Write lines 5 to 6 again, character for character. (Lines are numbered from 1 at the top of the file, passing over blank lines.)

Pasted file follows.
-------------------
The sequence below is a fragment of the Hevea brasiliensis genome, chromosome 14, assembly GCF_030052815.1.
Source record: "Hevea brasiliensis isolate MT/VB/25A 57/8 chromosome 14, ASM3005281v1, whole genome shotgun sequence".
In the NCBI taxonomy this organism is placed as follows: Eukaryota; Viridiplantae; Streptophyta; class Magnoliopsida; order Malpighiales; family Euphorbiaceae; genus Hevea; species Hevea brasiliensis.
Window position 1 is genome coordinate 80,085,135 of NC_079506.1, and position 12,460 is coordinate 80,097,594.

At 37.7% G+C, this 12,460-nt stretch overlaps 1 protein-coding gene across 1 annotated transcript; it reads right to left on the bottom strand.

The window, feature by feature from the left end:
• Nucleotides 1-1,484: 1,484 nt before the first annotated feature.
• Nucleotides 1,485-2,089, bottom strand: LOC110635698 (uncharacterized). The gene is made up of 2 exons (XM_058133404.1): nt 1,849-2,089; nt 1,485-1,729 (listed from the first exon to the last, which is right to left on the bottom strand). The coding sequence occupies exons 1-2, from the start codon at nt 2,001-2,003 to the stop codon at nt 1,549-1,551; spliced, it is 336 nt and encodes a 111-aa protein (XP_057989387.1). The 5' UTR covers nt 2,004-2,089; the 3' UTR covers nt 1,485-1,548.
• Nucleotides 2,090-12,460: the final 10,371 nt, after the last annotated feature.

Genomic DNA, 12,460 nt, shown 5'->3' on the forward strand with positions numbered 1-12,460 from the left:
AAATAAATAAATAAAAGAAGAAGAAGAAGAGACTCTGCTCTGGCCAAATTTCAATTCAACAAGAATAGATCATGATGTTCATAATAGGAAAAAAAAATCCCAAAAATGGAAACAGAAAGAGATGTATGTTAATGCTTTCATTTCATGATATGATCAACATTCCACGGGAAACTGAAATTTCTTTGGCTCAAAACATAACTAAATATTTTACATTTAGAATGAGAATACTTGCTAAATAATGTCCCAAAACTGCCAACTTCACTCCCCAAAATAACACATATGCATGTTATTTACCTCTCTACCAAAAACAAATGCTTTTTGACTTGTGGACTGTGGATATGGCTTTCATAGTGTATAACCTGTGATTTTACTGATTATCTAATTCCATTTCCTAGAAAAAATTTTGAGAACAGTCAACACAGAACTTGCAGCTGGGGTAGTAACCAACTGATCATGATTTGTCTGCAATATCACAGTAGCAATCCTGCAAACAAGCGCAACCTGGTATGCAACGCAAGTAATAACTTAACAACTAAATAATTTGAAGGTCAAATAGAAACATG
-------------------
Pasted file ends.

At 37.7% G+C, this 12,460-nt stretch overlaps 1 protein-coding gene across 1 annotated transcript; it reads right to left on the bottom strand.

The window, feature by feature from the left end: